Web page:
Sequans Plots Mobility
The firm has already been working on interoperability testing for its first 802.16d fixed WiMax products with infrastructure customer Airspan Networks Inc. (Nasdaq: AIRN). The world is still waiting for news of the offical interoperability tests by the WiMAX Forum, which are due to start this month. (See WiMax Waits on Testing.)
Plenty of other vendors are pushing mobile WiMax chipsets, but Sequans claims the power consumption of its offering will be low enough to allow it to be used in portable devices.
"It will use 350 millowatts in active mode," says Bernard Aboussouan. "And less than 10 in sleep mode."
And the firm's take on how both fixed and mobile WiMax will be deployed is somewhat different from the view of other industry commentators.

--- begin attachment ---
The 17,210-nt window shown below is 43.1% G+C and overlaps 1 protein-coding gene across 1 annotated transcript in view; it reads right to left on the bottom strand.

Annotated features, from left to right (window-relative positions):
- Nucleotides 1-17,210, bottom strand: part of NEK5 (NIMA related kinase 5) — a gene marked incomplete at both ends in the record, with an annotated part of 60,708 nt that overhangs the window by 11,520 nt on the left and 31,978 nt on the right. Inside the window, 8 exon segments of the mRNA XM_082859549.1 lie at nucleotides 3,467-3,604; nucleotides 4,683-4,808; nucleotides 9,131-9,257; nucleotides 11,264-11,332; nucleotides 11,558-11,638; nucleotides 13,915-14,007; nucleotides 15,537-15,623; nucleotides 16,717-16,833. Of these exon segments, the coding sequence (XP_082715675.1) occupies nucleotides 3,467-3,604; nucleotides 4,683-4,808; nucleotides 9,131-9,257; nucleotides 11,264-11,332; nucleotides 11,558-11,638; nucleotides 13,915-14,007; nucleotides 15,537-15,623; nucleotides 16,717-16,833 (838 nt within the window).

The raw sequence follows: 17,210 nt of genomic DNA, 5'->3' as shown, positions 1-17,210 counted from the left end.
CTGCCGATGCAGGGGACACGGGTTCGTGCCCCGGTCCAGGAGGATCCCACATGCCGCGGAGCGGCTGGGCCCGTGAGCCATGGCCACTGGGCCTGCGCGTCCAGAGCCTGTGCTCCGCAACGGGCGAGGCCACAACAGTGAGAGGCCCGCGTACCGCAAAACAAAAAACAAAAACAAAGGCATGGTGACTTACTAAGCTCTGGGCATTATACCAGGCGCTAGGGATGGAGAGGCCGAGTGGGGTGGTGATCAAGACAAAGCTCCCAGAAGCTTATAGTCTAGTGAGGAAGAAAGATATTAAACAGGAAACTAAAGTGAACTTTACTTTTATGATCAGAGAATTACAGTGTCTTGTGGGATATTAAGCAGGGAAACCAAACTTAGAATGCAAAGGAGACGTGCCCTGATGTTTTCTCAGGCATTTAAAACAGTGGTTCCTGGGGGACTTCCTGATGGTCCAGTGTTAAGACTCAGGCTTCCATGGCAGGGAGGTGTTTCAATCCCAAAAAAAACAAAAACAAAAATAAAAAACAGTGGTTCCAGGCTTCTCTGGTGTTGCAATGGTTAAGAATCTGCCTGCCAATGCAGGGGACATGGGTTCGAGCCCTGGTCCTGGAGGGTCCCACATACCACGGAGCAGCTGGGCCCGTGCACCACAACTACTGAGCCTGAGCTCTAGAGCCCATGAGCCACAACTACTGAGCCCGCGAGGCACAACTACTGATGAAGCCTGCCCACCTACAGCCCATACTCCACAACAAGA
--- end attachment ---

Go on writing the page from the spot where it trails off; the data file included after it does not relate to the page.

"We see covering dense populations in metropolitan areas," says Sequans's CEO Georges Karam.
For such deployments, he sees micro and pico base stations as a big part of the market. These are WiMax nodes that could be installed in a city -- usually on a pole or the side of a building -- that would cover a limited area (typically 1 to 2 kilometers) and tens of users, but cost just a couple of thousand dollars and be easy to install.
"Think of it as a super access point," says Karam.
— Dan Jones, Site Editor, Unstrung